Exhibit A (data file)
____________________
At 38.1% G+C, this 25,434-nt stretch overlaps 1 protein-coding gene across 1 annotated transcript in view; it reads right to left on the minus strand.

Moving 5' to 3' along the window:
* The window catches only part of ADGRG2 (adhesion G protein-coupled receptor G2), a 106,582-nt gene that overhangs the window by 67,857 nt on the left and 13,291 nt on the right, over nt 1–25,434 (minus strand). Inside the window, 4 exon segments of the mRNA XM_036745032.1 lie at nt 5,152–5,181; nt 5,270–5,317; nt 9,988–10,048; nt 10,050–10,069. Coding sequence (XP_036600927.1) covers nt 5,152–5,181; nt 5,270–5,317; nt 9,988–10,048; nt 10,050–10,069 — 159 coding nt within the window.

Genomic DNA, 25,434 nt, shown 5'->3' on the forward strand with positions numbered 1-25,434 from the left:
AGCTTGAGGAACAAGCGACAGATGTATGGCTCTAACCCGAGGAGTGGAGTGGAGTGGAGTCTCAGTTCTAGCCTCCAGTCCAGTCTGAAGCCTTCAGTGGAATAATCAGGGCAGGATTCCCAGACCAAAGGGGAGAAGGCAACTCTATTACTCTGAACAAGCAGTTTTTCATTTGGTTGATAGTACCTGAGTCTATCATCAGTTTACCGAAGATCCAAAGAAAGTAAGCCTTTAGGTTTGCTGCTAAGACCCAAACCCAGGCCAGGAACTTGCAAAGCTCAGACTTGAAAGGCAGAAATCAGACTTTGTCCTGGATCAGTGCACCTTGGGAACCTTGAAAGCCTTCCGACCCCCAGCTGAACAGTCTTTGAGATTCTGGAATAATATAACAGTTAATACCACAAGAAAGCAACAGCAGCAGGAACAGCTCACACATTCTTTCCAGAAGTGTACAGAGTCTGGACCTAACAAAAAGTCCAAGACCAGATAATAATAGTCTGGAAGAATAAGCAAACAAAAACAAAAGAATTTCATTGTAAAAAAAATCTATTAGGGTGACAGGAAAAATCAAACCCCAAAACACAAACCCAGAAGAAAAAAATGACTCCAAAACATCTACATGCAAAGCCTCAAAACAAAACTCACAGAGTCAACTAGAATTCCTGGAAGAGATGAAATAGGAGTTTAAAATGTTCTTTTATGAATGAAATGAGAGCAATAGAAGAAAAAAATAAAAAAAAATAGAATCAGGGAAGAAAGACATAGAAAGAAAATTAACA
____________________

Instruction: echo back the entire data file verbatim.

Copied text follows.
At 38.1% G+C, this 25,434-nt stretch overlaps 1 protein-coding gene across 1 annotated transcript in view; it reads right to left on the minus strand.

Moving 5' to 3' along the window:
* The window catches only part of ADGRG2 (adhesion G protein-coupled receptor G2), a 106,582-nt gene that overhangs the window by 67,857 nt on the left and 13,291 nt on the right, over nt 1–25,434 (minus strand). Inside the window, 4 exon segments of the mRNA XM_036745032.1 lie at nt 5,152–5,181; nt 5,270–5,317; nt 9,988–10,048; nt 10,050–10,069. Coding sequence (XP_036600927.1) covers nt 5,152–5,181; nt 5,270–5,317; nt 9,988–10,048; nt 10,050–10,069 — 159 coding nt within the window.

Genomic DNA, 25,434 nt, shown 5'->3' on the forward strand with positions numbered 1-25,434 from the left:
AGCTTGAGGAACAAGCGACAGATGTATGGCTCTAACCCGAGGAGTGGAGTGGAGTGGAGTCTCAGTTCTAGCCTCCAGTCCAGTCTGAAGCCTTCAGTGGAATAATCAGGGCAGGATTCCCAGACCAAAGGGGAGAAGGCAACTCTATTACTCTGAACAAGCAGTTTTTCATTTGGTTGATAGTACCTGAGTCTATCATCAGTTTACCGAAGATCCAAAGAAAGTAAGCCTTTAGGTTTGCTGCTAAGACCCAAACCCAGGCCAGGAACTTGCAAAGCTCAGACTTGAAAGGCAGAAATCAGACTTTGTCCTGGATCAGTGCACCTTGGGAACCTTGAAAGCCTTCCGACCCCCAGCTGAACAGTCTTTGAGATTCTGGAATAATATAACAGTTAATACCACAAGAAAGCAACAGCAGCAGGAACAGCTCACACATTCTTTCCAGAAGTGTACAGAGTCTGGACCTAACAAAAAGTCCAAGACCAGATAATAATAGTCTGGAAGAATAAGCAAACAAAAACAAAAGAATTTCATTGTAAAAAAAATCTATTAGGGTGACAGGAAAAATCAAACCCCAAAACACAAACCCAGAAGAAAAAAATGACTCCAAAACATCTACATGCAAAGCCTCAAAACAAAACTCACAGAGTCAACTAGAATTCCTGGAAGAGATGAAATAGGAGTTTAAAATGTTCTTTTATGAATGAAATGAGAGCAATAGAAGAAAAAAATAAAAAAAAATAGAATCAGGGAAGAAAGACATAGAAAGAAAATTAACA